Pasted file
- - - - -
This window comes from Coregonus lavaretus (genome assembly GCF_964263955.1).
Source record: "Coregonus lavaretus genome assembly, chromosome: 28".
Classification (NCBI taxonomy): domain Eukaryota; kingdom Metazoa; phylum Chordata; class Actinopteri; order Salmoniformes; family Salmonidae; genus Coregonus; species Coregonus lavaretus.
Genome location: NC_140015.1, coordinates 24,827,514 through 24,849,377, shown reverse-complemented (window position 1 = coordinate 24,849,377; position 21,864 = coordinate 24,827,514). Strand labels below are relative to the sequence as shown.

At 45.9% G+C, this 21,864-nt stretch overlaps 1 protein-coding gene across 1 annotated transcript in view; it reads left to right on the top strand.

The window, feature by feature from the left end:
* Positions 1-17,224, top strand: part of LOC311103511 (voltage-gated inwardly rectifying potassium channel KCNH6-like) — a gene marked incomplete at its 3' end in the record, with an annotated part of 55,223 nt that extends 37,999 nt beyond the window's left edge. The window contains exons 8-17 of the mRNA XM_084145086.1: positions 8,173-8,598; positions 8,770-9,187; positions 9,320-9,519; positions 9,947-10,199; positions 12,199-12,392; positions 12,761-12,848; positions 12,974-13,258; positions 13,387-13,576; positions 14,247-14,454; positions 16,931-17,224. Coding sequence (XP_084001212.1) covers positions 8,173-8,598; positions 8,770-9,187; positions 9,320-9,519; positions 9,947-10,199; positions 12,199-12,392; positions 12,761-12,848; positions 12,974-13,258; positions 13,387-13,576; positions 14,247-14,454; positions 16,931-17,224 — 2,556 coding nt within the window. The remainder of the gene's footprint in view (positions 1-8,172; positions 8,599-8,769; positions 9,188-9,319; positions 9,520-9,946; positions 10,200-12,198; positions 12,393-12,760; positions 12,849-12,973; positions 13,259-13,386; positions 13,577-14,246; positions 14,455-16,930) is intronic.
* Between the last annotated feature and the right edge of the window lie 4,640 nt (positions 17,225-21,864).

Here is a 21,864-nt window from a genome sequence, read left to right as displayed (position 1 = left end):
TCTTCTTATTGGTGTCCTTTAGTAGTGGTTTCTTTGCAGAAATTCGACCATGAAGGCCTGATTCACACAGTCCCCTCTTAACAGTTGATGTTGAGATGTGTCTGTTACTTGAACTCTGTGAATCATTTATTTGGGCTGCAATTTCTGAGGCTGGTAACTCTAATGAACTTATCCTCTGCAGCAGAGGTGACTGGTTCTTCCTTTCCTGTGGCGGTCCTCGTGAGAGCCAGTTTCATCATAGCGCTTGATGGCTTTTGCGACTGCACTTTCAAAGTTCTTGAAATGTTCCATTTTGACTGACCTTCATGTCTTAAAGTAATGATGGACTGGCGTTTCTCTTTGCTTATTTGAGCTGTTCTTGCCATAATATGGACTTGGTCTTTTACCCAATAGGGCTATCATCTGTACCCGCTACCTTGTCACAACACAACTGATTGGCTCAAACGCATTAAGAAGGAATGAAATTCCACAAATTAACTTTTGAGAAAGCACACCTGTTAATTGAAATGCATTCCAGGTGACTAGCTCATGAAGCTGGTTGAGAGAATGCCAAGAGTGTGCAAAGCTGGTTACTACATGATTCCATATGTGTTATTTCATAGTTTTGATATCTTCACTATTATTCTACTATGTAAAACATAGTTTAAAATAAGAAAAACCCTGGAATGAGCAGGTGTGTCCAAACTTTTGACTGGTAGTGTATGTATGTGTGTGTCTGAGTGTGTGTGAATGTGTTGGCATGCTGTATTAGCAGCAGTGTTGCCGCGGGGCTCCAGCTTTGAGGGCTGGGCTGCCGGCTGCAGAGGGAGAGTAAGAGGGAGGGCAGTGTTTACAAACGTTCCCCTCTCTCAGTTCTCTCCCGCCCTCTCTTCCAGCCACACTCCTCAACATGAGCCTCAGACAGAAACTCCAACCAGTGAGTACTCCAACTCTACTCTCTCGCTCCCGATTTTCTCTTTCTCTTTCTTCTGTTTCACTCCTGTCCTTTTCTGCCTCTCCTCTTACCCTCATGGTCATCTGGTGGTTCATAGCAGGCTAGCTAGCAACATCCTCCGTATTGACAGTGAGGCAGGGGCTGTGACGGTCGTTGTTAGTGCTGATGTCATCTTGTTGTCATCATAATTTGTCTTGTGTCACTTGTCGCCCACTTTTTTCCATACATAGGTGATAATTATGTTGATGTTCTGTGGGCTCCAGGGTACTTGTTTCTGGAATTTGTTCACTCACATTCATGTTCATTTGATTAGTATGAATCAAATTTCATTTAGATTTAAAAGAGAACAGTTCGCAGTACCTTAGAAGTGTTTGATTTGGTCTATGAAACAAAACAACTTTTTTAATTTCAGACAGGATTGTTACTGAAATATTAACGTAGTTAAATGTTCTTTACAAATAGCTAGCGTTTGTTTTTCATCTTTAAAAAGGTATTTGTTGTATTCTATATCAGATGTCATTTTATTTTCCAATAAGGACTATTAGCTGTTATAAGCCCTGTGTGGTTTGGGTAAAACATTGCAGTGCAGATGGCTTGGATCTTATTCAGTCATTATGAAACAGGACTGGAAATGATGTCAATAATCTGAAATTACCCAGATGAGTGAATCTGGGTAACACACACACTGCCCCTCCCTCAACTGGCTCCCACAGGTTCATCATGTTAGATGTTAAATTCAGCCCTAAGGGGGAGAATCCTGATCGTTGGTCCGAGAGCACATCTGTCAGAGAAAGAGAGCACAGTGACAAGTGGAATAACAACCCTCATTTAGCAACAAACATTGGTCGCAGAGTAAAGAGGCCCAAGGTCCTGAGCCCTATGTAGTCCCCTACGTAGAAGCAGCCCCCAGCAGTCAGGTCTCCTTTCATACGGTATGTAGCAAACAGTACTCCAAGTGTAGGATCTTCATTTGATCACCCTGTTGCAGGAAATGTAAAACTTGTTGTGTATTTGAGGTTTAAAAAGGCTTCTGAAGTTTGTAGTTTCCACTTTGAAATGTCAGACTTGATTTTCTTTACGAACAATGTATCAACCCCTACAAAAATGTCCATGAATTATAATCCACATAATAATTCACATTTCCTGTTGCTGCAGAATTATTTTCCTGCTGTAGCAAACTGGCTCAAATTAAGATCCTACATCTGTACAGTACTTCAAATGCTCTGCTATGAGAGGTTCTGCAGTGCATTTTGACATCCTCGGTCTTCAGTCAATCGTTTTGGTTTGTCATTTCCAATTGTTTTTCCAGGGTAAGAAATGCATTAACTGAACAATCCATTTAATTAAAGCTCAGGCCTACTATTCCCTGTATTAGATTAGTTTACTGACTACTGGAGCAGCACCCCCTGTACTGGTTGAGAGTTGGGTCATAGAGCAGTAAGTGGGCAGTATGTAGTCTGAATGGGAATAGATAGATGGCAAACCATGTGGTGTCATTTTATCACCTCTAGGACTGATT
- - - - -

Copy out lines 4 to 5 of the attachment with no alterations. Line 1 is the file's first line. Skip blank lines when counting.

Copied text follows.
Genome location: NC_140015.1, coordinates 24,827,514 through 24,849,377, shown reverse-complemented (window position 1 = coordinate 24,849,377; position 21,864 = coordinate 24,827,514). Strand labels below are relative to the sequence as shown.

At 45.9% G+C, this 21,864-nt stretch overlaps 1 protein-coding gene across 1 annotated transcript in view; it reads left to right on the top strand.